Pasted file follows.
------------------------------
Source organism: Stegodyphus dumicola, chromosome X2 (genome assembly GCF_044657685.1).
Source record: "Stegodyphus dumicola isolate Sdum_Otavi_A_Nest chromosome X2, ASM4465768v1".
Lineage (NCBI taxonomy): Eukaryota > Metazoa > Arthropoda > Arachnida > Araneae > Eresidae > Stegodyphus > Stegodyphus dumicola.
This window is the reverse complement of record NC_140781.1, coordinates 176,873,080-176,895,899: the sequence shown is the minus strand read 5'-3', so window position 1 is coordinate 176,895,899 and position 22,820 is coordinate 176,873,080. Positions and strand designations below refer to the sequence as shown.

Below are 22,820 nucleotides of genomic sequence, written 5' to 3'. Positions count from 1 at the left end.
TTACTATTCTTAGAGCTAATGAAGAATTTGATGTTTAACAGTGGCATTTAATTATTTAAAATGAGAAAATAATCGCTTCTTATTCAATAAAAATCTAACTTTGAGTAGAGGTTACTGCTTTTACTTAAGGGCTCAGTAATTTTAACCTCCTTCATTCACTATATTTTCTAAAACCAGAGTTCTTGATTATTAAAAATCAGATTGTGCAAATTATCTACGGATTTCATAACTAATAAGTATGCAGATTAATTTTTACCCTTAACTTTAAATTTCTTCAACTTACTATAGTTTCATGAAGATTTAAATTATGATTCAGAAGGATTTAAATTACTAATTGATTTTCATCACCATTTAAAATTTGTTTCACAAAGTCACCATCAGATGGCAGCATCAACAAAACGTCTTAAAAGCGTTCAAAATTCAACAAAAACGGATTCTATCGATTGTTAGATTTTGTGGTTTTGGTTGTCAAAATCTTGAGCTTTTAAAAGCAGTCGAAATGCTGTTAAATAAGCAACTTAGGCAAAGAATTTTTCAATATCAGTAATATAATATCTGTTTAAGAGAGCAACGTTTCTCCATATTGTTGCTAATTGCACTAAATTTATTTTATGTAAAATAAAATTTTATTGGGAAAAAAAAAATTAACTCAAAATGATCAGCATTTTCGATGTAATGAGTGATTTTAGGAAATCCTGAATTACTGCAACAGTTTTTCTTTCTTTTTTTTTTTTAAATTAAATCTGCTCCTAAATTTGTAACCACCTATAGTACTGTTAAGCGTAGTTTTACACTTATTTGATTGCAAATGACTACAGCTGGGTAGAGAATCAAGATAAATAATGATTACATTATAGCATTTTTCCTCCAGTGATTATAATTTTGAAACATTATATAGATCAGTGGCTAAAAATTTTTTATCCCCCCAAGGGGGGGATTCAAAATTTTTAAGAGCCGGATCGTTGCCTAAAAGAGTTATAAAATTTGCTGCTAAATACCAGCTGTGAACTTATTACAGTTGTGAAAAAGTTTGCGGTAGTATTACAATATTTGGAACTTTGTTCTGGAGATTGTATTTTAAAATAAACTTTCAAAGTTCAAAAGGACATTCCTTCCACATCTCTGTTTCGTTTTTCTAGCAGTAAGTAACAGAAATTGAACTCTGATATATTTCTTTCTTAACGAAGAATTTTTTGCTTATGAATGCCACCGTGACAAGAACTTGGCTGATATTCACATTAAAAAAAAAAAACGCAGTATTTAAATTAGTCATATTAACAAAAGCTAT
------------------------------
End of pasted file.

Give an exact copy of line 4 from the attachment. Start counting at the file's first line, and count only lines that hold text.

This window is the reverse complement of record NC_140781.1, coordinates 176,873,080-176,895,899: the sequence shown is the minus strand read 5'-3', so window position 1 is coordinate 176,895,899 and position 22,820 is coordinate 176,873,080. Positions and strand designations below refer to the sequence as shown.